In the six years since its inception, CRISPR gene editing has experienced ups and downs, from giddy excitement over the technology's potential to cure genetic diseases to patent disputes, ethical considerations and cancer scares. Despite recent setbacks, companies developing CRISPR therapies are forging ahead, reports an article in Chemical & Engineering News (C&EN), the weekly news magazine of the American Chemical Society.
The CRISPR process makes double-stranded breaks at particular sites in DNA, specified by a guide RNA, with an enzyme called Cas9. The cell machinery then repairs the DNA break, while a CRISPR template DNA sequence introduces edits to restore a defective gene's function. The first clinical trials of CRISPR will take place within the next year. However, since May 2017, a few studies in mice and human cell lines have raised safety concerns over the technology, writes Assistant Editor Ryan Cross.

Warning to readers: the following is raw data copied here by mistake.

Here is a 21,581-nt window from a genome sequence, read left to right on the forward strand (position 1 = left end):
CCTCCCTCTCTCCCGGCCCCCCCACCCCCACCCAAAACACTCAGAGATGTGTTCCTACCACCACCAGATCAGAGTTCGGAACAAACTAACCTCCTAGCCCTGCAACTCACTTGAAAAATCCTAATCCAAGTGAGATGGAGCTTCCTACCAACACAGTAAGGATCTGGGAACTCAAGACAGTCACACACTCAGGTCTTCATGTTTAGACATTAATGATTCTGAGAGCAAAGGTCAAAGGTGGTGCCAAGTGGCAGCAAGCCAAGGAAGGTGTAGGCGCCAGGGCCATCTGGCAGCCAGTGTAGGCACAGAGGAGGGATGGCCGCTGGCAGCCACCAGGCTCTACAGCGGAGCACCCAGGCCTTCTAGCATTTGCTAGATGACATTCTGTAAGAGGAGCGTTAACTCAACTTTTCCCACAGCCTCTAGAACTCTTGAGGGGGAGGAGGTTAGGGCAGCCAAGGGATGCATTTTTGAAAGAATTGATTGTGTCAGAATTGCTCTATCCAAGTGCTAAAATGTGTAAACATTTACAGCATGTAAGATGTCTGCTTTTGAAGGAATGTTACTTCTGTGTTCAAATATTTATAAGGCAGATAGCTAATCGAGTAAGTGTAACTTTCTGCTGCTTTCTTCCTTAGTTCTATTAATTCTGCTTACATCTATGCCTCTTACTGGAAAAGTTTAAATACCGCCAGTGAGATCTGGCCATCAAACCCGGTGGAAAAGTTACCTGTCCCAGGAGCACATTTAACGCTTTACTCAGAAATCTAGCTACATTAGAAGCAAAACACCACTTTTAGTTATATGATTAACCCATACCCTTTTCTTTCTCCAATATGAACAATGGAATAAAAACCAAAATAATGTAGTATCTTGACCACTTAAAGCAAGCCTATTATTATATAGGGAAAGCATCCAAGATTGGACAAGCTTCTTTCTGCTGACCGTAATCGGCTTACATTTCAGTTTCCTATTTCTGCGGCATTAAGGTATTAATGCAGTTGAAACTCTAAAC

Last month, a pair of papers in Nature Medicine indicated that CRISPR doesn't work in two human cell lines unless a protein called p53 is broken or missing. Because cancer cells often have defective p53, some media coverage linked CRISPR to cancer. However, representatives from companies developing the technology downplay these results because they are not using these cell lines for their therapies. They also note that an earlier report suggesting that CRISPR is not as precise as intended has been retracted because the alleged off-target effects of the technology were later attributed to natural genetic variation in the studied mice.